the woman would see in that graphic image. His heart was certainly in the right place but he was missing a key perspective on showing the truth.
I’d like to comment further on a couple of things this Catholic pro-life gentleman stated.
I’d like to comment further on a couple of things this Catholic pro-life gentleman stated.
Since the woman was at the very center of this man’s argument for not showing the pictures, I would like to say from my heart that my actions in protesting abortion and in using the tactics that I do, are in no way opposed to the following statement by Blessed Pope John Paul II from his encyclical "Gospel of Life":
“I would like to say a special word to women who have had an abortion. The Church is aware of the many factors that may have influenced your decision, and she does not doubt that, in many cases, it was a painful and even shattering decision. The wound in your heart may not yet have healed. Certainly, what happened was and remains terribly wrong. But do not give in to discouragement and do not lose hope. Try, rather, to understand what happened and face it honestly. If you have not already done so, give yourselves over with humility and trust to repentance. The Father of mercies is ready to give you his forgiveness and his peace in the Sacrament of Reconciliation. You will come to understand that nothing is definitely lost and you will also be able to ask forgiveness from your child, who is now living with the Lord” (99).
Now on to a couple other points: I was told that Jesus nowhere instructed us to use graphic abortion pictures. True, but only in the literal sense. Jesus didn’t specifically tell us to take that approach. However, He left us a powerful example. “The cross itself was a bloody, public image of incredible brutality.” The linked article is very insightful and worthy of the reader’s attention.
Further, Jesus did not prescribe in great detail what every man and woman should do to lead their daily lives of faith and obedience. We are to obey His commandments, certainly, as well as the commandments of His Church, but beyond that each believer must listen attentively to the Holy Spirit, Who will lead us in love to do the will of God. Thank God no two believers act exactly the same in trying to live out a life of holiness. If someone maintains that actions of Christians that lead to offense by others is always an indication of a lack of love, that is a ridiculous over-simplification. If true, it would make Jesus out to be a loveless fraud. When Jesus confronted people in their sin, it was often accompanied by great offense, but Jesus, the incarnation of Love itself, and out of love, chose not to allow people to continue in their sin.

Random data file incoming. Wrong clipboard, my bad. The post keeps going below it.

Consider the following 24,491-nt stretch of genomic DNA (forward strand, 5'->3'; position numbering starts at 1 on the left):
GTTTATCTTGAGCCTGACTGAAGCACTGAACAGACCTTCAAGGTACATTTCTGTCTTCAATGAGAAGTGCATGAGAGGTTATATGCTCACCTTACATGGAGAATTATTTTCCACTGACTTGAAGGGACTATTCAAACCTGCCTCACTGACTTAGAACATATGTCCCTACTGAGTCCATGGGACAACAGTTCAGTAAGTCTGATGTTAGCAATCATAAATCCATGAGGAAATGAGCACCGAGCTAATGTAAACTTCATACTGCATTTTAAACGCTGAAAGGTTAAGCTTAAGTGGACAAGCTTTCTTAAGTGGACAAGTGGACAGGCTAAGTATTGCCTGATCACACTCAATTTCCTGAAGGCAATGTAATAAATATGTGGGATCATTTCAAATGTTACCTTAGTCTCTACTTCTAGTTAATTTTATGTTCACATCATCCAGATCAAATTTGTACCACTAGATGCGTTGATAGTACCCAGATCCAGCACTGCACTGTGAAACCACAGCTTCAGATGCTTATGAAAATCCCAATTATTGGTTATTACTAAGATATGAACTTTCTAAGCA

Another point I’d like to make regards the question of murder. I noted to my fellow pro-lifer that everything on my signs was 100% faithful to the Catholic Catechism. He agreed but took issue with my approach. I’m sure he would agree that abortion is murder because it not only fulfils the formal definition of murder but the Catechism places it in the context of murder and Popes have specifically called it murder. So when he protests the showing of the image of a murdered 10 week old baby and voices concern about the harm it will do to the woman, it leads to an obvious question: If the woman had murdered her neighbour, would he protest to the court that gruesome pictures of the victim not be shown as they would certainly hamper the rehabilitation of the “poor” woman? Here is where we normally hear the common retort: But it’s not the same thing! What exactly is not the same? Is it our understanding of murder? Clearly not, because we all know well the implications of that word. Is it our understanding of the victim? YES. OF COURSE. Any human being killed intentionally by an attacker is tried in our courts for murder and courts regularly use graphic photos of victims as “truth” evidence in administering the full scope of justice. Don’t the pictures add their own special, unique dimension to the truth of the heinous crime perpetrated? So we have identified where the disconnect lies: The murdered child is said to be human but in reality believed to be something less than human, i.e. dehumanized in our thinking. That is why “It’s not the same thing!” But doesn’t God, who at conception says Amen! and breathes a soul into that little one, consider the child fully human? Yes, of course, and the Church says so. So why should we hold a distinction in our minds and hearts?